Emmanuel Genard

The Code Works But The Code's Wrong

The most dangerous bug is not in the code but in the mind of the person writing the code. You can have code that works which hides a bug that exists in the design. This kind of bug can lay dormant for years. It’s only revealed when a benign change causes serious problems. This kind of bug can be prevented by treating the design of software as a thing apart and making sure that the code reflects the design as closely as possible. What follows is a story of how some code that worked turned out to be wrong.

The code was hard to decode.

It handled the confirmation of subscription renewals on the app stores(Apple/Google Play/etc…). When a customer first subscribes, we create a subscriber record which had the renewal date. When the renewal date came up we create a new subscriber record for that month, put it in a Pending state and then send a request to the app store to see if the customer renewed their subscription.

A subscriber was encoded in the following data structure:

type Subscriber = {
  state: 'Active' | 'Inactive' | 'Pending',
  invoice_month: number,
  invoice_year: number,
  // The above two fields answer questions like:
  // How many active subscribers did you have in January 2023?
  renewal_date: Date | nil,
  type: 'Regular' | 'FreeTrial'
  // Other fields that don't matter for this story are omitted

The specification for renewing a subscription went like this


but the code did more. The code handled free trial conversions. Converting a free trial is like a renewal, but not quite. A free trial has a date it ends like a regular renewal(we used renewal_date for this) but that date is not usually the next month. A free trial often ends within the same month it was started.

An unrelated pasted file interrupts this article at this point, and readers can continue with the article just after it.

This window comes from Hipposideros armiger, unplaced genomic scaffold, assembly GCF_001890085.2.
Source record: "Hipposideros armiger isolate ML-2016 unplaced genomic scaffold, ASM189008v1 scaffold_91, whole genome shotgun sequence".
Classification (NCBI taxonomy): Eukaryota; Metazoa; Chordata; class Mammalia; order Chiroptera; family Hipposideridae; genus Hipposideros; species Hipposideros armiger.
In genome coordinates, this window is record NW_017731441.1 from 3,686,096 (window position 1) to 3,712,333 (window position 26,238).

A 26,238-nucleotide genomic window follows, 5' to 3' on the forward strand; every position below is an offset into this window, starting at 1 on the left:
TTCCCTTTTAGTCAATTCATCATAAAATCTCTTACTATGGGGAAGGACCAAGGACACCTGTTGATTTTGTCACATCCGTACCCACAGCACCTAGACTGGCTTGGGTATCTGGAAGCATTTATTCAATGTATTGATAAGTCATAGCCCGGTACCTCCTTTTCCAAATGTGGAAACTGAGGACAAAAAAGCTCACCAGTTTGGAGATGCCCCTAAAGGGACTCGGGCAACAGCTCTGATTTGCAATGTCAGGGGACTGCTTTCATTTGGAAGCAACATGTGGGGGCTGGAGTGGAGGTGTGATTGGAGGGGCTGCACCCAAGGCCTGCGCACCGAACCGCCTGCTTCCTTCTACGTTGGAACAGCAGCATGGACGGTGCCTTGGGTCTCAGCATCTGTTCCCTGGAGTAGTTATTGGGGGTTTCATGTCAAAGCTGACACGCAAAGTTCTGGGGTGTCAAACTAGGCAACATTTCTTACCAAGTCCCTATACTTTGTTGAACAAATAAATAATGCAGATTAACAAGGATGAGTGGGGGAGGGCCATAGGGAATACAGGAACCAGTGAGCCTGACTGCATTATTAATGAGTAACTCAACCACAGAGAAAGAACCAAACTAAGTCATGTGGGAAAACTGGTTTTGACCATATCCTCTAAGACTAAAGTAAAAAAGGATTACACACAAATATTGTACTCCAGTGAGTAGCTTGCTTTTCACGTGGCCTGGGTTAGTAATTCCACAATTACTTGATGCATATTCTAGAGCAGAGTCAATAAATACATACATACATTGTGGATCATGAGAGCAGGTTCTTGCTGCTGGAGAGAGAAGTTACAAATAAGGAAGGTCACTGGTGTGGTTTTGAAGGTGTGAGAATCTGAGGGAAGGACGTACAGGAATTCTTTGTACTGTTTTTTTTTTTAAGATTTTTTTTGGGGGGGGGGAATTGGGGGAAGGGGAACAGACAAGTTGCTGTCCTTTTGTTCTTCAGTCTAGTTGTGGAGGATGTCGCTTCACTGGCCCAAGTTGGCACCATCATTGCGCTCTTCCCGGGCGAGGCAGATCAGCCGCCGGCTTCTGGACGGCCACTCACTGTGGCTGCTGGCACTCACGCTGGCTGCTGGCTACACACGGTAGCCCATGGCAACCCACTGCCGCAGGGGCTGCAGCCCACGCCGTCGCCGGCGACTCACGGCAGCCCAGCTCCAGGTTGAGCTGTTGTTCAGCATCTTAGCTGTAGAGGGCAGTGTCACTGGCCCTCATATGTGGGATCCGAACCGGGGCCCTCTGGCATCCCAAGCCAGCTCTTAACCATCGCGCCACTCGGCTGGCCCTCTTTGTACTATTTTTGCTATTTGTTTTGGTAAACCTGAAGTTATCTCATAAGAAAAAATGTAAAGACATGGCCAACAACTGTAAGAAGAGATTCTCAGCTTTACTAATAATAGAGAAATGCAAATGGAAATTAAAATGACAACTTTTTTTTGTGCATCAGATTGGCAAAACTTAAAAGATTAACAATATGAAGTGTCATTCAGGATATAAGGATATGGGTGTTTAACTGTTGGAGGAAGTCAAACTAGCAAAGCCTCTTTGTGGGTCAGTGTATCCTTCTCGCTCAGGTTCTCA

Adding the specification for the free trial conversions inside of RenewalService leads to following:


It also did a couple more things but they don’t factor into the rest of the story. It restored subscriptions(again something like a renewal, but not quite). Under certain situations that happened with some other code somewhere else in the system it would change a subscriber from monthly to yearly or the reverse. And it created or updated records specific to each app store.

The code had a bug

Some renewals were skipping months. For example, a subscription started in July, that was suppose to get renewed for August, would come up as being renewed for September. The code was costing money.

The bug was fixed

This is not about the bug fix, this is about what was done as part of the bug fix and what happened after.

The code was made easier to decode

I’m a solid dev so I single-responsiblitied the code. I created a FreeTrialConversionService , SubscriberRenewalService, and SubscriberRestorationService.